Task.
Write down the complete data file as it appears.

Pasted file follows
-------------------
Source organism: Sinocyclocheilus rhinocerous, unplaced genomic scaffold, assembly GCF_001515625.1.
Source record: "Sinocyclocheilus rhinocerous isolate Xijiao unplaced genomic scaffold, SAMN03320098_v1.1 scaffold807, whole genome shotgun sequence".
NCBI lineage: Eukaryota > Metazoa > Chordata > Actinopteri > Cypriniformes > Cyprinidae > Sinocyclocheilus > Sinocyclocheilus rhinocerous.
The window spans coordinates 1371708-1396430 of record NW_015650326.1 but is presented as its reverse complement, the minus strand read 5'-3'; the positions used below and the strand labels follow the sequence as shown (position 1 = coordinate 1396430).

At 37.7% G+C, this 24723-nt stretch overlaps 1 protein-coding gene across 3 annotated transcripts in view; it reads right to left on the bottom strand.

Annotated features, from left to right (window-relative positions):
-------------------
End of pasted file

Source organism: Sinocyclocheilus rhinocerous, unplaced genomic scaffold, assembly GCF_001515625.1.
Source record: "Sinocyclocheilus rhinocerous isolate Xijiao unplaced genomic scaffold, SAMN03320098_v1.1 scaffold807, whole genome shotgun sequence".
NCBI lineage: Eukaryota > Metazoa > Chordata > Actinopteri > Cypriniformes > Cyprinidae > Sinocyclocheilus > Sinocyclocheilus rhinocerous.
The window spans coordinates 1371708-1396430 of record NW_015650326.1 but is presented as its reverse complement, the minus strand read 5'-3'; the positions used below and the strand labels follow the sequence as shown (position 1 = coordinate 1396430).

At 37.7% G+C, this 24723-nt stretch overlaps 1 protein-coding gene across 3 annotated transcripts in view; it reads right to left on the bottom strand.

Annotated features, from left to right (window-relative positions):